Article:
Summary Targeted therapies for pulmonary adenocarcinoma (ACA) necessitate specific subtyping and molecular testing of non-small cell lung carcinomas (NSCLC). However, endobronchial ultrasound-guided transbronchial needle aspiration (EBUS-TBNA) has decreased the tissue available for these assessments. While EBUS-TBNA specimens have previously been reported to successfully subtype NSCLC, allow immunohistochemistry (IHC), and support molecular diagnostics, no studies have documented the extent to which all objectives are possible in a single sample. Of 107 consecutive EBUS-TBNA specimens that were eligible for molecular testing, 98.8% had enough tissue for IHC, 80.2% received a definitive subtype, and 71.0% had both sufficient tissue to attempt molecular testing and technical success on multigene next-generation sequencing and ALK fluorescence in situ hybridization assays. Both subtyping and molecular diagnostics were possible in 57.9% of patients. The mean number of immunostains performed did not differ between patients with or without successful molecular testing (4.4 versus 4.6, P =.88). Only 40% of patients with insufficient tissue underwent repeat sampling. These findings indicate that a majority of EBUS-TBNA specimens provide sufficient tissue for subtyping pulmonary NSCLC, performing IHC, and completing multiple gene analyses. Although priorities must be assessed for each case individually, performance of IHC does not detract from completion of molecular diagnostics in general. Because most patients never undergo repeat sampling, the tissue yield of EBUS-TBNA should be improved to maximize evaluation for targeted therapies.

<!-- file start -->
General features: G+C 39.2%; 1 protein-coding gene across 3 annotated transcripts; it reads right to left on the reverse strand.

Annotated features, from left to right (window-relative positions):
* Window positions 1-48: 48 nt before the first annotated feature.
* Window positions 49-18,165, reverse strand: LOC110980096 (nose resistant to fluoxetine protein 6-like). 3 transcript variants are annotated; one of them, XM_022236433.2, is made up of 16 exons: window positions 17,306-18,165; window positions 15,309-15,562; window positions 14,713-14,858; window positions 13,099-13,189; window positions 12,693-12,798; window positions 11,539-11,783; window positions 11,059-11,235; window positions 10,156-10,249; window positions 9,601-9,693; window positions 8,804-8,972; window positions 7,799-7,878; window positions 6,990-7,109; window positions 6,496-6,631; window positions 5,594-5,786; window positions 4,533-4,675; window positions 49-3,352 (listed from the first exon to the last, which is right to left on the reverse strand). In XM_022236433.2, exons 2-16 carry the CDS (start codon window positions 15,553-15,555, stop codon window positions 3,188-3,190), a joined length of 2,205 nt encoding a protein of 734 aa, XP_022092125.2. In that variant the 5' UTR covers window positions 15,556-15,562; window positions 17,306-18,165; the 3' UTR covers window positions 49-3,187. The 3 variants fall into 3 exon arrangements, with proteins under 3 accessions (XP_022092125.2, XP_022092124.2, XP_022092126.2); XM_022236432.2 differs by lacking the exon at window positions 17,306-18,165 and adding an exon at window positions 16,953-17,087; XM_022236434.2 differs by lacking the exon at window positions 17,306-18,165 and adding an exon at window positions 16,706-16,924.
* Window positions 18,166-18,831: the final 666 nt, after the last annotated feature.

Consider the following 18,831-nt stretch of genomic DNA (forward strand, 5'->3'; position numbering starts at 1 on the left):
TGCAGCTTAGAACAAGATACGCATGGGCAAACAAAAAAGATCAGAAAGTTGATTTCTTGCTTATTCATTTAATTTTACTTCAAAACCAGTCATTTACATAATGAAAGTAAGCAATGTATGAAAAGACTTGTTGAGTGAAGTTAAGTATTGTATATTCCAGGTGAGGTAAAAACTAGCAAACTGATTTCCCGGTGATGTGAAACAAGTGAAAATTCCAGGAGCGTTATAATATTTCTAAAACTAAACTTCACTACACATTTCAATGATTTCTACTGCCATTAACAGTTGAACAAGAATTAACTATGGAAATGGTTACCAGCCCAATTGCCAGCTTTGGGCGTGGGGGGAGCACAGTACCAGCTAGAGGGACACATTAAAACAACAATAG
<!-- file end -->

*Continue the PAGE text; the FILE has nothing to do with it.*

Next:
- Molecular diagnostics
- Non-small cell lung cancer
ASJC Scopus subject areas
- Pathology and Forensic Medicine